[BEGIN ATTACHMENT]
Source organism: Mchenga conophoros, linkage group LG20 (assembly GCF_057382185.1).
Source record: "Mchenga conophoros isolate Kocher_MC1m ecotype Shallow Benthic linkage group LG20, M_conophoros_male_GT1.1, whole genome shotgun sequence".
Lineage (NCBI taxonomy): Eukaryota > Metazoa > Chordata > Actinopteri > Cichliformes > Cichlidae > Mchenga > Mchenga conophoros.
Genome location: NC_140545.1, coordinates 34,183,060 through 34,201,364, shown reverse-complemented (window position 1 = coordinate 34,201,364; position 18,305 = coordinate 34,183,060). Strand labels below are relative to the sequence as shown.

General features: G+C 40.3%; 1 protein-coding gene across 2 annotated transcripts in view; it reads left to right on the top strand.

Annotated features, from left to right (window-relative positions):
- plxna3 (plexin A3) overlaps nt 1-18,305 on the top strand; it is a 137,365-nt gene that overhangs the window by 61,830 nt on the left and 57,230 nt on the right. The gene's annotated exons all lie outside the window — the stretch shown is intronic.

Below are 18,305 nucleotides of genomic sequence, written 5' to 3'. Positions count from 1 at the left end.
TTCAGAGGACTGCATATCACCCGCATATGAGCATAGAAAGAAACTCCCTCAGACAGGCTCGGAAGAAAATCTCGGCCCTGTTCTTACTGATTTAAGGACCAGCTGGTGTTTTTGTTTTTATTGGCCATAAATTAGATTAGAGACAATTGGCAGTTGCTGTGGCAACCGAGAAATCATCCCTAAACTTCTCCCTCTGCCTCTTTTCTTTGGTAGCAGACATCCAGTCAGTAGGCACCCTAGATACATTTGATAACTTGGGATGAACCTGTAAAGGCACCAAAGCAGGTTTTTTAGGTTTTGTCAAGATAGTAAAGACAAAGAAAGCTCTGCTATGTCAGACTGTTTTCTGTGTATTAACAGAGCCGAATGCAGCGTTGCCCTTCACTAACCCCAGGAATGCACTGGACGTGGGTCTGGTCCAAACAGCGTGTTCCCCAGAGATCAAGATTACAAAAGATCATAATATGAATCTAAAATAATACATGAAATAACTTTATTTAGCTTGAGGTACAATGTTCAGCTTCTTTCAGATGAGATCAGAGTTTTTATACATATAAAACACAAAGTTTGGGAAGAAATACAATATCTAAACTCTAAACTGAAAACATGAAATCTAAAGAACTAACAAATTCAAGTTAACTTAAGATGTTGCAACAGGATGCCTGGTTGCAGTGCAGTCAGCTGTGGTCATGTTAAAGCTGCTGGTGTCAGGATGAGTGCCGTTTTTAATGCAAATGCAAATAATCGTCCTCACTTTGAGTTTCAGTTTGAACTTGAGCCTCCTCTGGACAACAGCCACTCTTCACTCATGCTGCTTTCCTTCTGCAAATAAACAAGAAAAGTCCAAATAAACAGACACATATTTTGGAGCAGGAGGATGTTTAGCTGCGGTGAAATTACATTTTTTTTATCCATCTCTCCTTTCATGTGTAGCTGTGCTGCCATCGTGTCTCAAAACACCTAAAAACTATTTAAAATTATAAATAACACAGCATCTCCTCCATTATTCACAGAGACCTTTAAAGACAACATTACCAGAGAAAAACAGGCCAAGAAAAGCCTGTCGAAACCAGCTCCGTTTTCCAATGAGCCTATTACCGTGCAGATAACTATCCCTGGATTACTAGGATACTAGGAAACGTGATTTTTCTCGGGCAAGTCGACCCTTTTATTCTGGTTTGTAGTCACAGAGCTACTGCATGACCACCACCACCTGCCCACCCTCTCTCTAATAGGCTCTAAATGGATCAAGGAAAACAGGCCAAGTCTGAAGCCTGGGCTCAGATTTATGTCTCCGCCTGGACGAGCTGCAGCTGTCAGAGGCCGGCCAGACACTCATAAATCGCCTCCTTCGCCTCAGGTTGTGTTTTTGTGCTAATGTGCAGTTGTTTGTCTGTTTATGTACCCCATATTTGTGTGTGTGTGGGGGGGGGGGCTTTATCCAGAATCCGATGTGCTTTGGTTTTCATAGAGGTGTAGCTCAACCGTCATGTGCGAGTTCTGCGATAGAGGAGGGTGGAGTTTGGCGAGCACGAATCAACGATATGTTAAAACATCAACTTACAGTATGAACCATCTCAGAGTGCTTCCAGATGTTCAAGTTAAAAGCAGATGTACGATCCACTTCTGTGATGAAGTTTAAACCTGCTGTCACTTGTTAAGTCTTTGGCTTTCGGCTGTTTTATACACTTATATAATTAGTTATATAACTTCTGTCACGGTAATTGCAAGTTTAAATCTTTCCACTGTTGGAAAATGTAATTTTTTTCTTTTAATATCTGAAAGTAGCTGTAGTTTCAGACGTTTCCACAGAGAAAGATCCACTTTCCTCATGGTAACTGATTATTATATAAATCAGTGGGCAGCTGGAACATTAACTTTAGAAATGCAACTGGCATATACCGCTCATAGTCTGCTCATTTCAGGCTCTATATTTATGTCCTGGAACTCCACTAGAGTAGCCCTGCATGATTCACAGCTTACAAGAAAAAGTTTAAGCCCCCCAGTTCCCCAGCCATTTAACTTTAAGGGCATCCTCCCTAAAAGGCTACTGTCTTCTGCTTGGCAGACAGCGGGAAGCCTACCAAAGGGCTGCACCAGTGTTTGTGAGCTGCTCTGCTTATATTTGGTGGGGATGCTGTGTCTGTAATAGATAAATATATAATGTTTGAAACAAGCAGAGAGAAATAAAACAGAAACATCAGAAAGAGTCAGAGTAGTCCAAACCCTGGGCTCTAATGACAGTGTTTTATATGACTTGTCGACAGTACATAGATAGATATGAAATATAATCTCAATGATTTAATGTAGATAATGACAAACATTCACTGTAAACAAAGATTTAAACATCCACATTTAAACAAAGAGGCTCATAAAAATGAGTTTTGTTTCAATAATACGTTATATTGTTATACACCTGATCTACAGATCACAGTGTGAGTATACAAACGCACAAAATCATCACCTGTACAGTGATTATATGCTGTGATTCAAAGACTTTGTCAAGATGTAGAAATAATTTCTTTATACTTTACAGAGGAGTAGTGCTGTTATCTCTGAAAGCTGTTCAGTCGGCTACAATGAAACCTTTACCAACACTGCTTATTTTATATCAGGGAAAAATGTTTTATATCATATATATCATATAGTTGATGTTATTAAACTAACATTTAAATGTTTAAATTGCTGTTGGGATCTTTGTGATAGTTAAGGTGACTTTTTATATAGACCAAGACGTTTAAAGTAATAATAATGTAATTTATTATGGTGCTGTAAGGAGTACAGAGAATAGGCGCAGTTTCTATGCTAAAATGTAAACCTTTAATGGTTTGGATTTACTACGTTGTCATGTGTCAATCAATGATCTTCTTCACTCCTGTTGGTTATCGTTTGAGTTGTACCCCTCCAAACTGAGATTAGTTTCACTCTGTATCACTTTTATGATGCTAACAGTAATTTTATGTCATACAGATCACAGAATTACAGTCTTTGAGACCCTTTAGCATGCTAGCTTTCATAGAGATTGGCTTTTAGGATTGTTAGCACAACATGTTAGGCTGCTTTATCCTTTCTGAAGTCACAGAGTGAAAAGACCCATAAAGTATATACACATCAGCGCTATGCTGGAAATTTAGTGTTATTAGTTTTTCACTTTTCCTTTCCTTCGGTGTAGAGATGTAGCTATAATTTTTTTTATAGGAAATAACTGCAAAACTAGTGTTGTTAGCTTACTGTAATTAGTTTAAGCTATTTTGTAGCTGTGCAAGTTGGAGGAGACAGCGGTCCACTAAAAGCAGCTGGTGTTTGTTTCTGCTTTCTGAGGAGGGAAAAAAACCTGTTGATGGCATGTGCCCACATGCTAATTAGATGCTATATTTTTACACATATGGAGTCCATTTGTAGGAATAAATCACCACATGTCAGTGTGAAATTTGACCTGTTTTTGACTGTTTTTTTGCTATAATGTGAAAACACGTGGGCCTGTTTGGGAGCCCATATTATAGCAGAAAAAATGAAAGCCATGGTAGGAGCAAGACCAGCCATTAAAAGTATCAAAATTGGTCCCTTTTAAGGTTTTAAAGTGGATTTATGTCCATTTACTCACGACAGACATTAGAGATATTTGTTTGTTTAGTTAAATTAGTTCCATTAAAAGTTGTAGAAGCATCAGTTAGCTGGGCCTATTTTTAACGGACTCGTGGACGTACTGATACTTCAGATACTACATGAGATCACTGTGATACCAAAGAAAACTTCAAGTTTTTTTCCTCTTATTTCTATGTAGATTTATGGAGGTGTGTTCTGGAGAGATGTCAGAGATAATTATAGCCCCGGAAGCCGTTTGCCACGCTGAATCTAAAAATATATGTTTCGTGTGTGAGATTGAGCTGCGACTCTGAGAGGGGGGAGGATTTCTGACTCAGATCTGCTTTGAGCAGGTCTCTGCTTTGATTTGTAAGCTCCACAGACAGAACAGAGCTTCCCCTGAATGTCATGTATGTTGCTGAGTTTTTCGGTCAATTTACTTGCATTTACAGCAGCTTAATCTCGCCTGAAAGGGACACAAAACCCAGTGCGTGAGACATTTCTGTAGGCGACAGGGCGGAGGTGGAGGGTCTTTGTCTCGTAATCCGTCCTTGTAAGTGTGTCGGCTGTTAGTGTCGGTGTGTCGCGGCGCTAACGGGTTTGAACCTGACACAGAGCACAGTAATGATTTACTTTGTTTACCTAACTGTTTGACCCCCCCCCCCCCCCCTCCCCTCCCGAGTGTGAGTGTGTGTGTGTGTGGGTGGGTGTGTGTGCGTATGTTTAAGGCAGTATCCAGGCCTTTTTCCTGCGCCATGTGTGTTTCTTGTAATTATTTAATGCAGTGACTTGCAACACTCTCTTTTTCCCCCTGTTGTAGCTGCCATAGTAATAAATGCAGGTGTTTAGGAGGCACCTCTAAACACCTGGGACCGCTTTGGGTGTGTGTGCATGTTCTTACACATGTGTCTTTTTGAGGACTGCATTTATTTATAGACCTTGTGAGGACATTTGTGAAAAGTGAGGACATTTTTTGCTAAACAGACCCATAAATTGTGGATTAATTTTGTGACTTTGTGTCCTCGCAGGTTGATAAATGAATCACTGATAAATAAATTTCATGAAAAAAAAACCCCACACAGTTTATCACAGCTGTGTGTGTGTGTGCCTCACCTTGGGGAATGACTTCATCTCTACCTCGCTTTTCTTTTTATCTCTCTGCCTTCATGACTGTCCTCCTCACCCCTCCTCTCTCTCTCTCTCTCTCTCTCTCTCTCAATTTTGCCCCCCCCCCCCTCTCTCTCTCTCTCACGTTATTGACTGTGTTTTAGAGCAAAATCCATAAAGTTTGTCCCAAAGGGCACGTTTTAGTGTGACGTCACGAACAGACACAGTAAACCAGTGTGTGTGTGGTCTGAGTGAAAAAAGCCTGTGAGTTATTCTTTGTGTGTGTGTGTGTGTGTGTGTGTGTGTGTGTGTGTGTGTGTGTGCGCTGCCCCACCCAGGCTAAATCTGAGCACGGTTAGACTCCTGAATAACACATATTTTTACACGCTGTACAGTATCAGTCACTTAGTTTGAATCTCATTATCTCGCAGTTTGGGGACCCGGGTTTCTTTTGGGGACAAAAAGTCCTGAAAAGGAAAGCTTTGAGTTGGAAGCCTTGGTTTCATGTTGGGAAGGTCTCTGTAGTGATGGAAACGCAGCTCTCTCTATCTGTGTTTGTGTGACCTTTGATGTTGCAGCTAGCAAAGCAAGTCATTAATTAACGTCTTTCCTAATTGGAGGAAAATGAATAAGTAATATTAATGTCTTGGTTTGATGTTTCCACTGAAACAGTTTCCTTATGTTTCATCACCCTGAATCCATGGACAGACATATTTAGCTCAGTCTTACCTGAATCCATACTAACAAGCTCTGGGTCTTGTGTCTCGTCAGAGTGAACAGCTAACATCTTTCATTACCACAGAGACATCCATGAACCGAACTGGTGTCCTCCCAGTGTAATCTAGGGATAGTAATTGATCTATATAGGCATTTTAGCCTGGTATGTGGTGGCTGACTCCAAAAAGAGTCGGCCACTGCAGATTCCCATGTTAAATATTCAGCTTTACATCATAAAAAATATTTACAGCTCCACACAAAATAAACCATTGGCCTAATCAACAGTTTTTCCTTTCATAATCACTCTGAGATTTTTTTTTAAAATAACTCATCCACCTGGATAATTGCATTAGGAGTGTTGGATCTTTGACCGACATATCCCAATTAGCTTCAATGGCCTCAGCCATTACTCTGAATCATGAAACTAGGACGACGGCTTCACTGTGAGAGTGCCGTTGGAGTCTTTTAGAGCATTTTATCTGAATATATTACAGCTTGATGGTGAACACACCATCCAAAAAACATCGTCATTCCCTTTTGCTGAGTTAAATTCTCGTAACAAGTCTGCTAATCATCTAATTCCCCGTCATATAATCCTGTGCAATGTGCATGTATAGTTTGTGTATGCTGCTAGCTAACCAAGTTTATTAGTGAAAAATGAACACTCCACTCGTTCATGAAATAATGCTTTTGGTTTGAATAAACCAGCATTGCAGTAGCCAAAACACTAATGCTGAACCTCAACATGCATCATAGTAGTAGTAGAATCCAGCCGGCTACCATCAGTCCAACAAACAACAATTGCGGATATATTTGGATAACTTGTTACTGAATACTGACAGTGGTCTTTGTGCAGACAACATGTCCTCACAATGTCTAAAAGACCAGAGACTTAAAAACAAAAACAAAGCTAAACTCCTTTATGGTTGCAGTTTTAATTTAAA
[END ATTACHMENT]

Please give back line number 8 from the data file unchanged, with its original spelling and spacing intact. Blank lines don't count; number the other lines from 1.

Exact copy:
Below are 18,305 nucleotides of genomic sequence, written 5' to 3'. Positions count from 1 at the left end.